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Teaching Large Class

Michael Sandel Justice Class at Harvard

In this video recording of Michael Sandel's first class of his Justice course, he maintains a class discussion in a large class of 1000 students.  Notice the following about his class:
  • It is organized inductively rather than deductively, beginnning with specific and compelling examples and moving toward general concepts
  • He engages students in doing political philosophy even before they know political philosophy; they learn by doing
  • He begins with compelling and intriguing questions to generate a discussion even before they have read anything
  • He uses the first discussion as a springboard for the readings rather than the other way around
  • Students have an opportunity to try out their ideas and receive feedback without any "grading" of their thinking
  • Students have plenty of opportunity to speculate--even before they "know" anything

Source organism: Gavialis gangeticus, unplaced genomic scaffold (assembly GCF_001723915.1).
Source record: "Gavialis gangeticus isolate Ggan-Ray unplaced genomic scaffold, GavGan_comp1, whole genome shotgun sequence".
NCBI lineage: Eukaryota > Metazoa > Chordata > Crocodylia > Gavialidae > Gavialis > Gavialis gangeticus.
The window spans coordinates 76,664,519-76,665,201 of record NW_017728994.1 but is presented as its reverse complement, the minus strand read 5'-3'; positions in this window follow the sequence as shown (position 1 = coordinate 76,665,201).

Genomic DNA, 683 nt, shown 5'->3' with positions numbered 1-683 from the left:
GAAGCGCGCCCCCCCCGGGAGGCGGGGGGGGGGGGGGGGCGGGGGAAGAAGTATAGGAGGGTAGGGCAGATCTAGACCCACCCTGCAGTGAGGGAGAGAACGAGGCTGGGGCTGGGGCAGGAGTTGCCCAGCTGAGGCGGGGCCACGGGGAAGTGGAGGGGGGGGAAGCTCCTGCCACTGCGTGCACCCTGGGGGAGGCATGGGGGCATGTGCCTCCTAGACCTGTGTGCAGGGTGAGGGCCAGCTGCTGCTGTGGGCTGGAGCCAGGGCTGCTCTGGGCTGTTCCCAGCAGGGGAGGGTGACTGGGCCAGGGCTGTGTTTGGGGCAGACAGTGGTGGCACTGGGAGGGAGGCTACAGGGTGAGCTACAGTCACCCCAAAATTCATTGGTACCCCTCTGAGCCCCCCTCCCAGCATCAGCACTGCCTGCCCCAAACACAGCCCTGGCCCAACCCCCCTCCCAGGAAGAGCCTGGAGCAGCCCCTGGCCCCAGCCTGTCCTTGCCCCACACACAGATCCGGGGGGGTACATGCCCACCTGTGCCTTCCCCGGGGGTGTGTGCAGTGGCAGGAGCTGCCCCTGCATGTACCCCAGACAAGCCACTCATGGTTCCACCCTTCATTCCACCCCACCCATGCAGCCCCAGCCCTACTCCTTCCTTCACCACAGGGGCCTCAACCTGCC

In all of these, he runs counter to the traditional approach to conducting a class, but these approaches are probably largely responsible for his success in fostering a deep approach to learning.  People are most likely to take a deep approach (as opposed to a surface or strategic approach) to learning when they are trying to solve problems or answer questions that the learner regards as important, intriguing, or just beautiful  The problem in most formal education is that learners are often not in charge of the questions--and perhaps rightly so because teachers usually know more and can think of questions that their students might never imagine on their own.  To bridge that gap between the realities of a formal education and the conditions most likely to foster a deep approach, great teachers like Sandel find ways to frame questions in ways that students will find compelling.
Watch the video and make a list of what else you see that might help account for his success in engaging his students deeply.
E-mail your observations to ken.bain@montclair.edu

To explore more of Sandel's course, go here

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